Book Reviews


This spring, three renowned women writers are asking readers to take a leap of imagination. Joyce Carol Oates has a new collection of stories in which she envisions the last days of famous authors. Jeanette Winterson's novel takes a journey through outer space, and Ursula Le Guin reawakens a poet long dead.

Our reviewer Alan Cheuse has read all three.

ALAN CHEUSE: Reading through new work by these wildly imaginative women was a thrill, an adventure, a privilege. Joyce Carol Oates' collection is called "Wild Nights!" And it lives up to the title, which she borrows from Emily Dickinson. Her fiction focuses on the last days of five writers we admire, Dickinson, Edgar Allan Poe, Henry James, Mark Twain and Ernest Hemingway.

Each of the stories becomes distinctive and gripping. Take Poe's hallucination about a lighthouse in Patagonia. Oates conjures it up with horrors as fine and frightening as anything in the author's actual works. And Poe winds up dying as pathetically as the other men on Oates's roster. Toward the end of his life, Twain has a haunting rendezvous with adolescent girls in New York's Central Park. Henry James falls in love while caring for veterans suffering in a London hospital. Hemingway meets his end in a string of paranoid fantasies.

The paradox here: in their last days, Oates brings these writers ferociously back to life, even if she goes a bit far with a poem-spouting robot who keep the personality of Emily Dickinson alive and running.

There's another female robot named Spike in Jeanette Winterson new novel "The Stone Gods." She's longing after Billie Crusoe, the main character in this story of worlds dying and being reborn.

Billie and Spike board a spaceship bound for a new planet, where Earth's culture might just get a second chance. But then, boom, the new world explodes and sends Billie back to Easter Island in the 18th century, site of those Stone Gods of the title.

Because of plot turns like this, first-time readers of Winterson may find themselves a little baffled. We make plans, says Billie; we try to control but the whole thing is random. Like all robot sidekicks, Spike doesn't quite agree. This is a quantum universe, she replies, all you can do is intervene. That's what Winterson herself seems to do. She intervenes in conventional form of the novel.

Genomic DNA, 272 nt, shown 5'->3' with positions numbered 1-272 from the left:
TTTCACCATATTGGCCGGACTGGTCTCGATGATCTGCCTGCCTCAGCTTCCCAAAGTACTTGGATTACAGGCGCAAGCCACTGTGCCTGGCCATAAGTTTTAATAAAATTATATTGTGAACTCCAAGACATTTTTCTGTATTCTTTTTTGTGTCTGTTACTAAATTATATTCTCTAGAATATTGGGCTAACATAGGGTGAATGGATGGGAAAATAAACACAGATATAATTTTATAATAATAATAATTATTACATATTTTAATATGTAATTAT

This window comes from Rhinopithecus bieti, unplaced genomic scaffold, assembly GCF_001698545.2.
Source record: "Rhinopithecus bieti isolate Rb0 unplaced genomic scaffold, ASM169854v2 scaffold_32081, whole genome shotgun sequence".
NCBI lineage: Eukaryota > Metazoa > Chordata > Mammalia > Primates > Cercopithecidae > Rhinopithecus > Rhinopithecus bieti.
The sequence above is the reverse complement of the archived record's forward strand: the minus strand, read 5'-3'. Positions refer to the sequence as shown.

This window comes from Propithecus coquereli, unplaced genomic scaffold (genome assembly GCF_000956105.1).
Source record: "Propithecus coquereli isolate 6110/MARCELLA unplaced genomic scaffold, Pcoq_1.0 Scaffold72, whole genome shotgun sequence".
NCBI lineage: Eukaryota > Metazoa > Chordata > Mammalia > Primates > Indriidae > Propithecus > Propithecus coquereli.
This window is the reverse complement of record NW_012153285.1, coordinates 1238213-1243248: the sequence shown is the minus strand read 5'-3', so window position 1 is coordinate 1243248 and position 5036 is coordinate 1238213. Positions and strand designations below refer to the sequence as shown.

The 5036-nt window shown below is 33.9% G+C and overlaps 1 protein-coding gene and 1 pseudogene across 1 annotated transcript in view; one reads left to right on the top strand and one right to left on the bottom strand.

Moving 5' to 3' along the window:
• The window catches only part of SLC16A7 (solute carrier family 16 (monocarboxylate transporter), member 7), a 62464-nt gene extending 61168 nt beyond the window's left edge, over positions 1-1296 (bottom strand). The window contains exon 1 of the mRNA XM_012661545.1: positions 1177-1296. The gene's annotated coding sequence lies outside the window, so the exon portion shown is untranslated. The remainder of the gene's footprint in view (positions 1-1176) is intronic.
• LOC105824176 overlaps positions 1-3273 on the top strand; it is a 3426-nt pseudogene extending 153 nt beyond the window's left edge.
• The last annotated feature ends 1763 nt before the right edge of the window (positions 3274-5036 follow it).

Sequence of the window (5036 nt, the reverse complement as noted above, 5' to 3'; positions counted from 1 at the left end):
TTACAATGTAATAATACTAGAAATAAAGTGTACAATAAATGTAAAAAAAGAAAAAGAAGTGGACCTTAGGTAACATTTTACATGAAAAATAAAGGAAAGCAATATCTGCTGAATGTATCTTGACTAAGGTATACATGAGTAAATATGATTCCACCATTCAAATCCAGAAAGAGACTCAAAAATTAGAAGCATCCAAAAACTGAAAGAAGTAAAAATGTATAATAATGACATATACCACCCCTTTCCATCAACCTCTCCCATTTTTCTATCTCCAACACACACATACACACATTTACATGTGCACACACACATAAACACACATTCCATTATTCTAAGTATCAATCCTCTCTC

So does Ursula Le Guin, in her delightful new book "Lavinia." She borrows figures straight out of Virgil's great Latin epic "The Aeneid." The story goes back more than 2,000 years, and don't worry, it stay there. As he lies dying aboard ship off the coast of Italy, Virgil appears to a young Italian princess named Lavinia. He proceeds to tell her the Cliff Notes version of "The Aeneid" and bring readers up to date in case they've set this epic aside.

Basically, says Virgil, King Turnus from a nearby territory desires to marry her. But instead, Lavinia will wed a stranger arriving with a fleet of ships on a nearby coast. That stranger is, of course, the defeated Trojan warrior Aeneas. He'll soon make landfall in this country, where his gods have told him to found a new city. The magic here is that we get to watch Aeneas's story unfold from Lavinia's point of view. All my life might seem a weaving, torn out of the loom unfinished, Lavinia tells us. I was a spinner, not a weaver, but I have learned to weave. So has Ursula Le Guin, so have each of these extraordinary gifted writers.

NORRIS: The books are "Lavinia" by Ursula Le Guin, "The Stone Gods" by Jeanette Winterson, and "Wild Nights!" by Joyce Carol Oates. Our reviewer Allan Cheuse teaches writing at George Mason University in Fairfax, Virginia.

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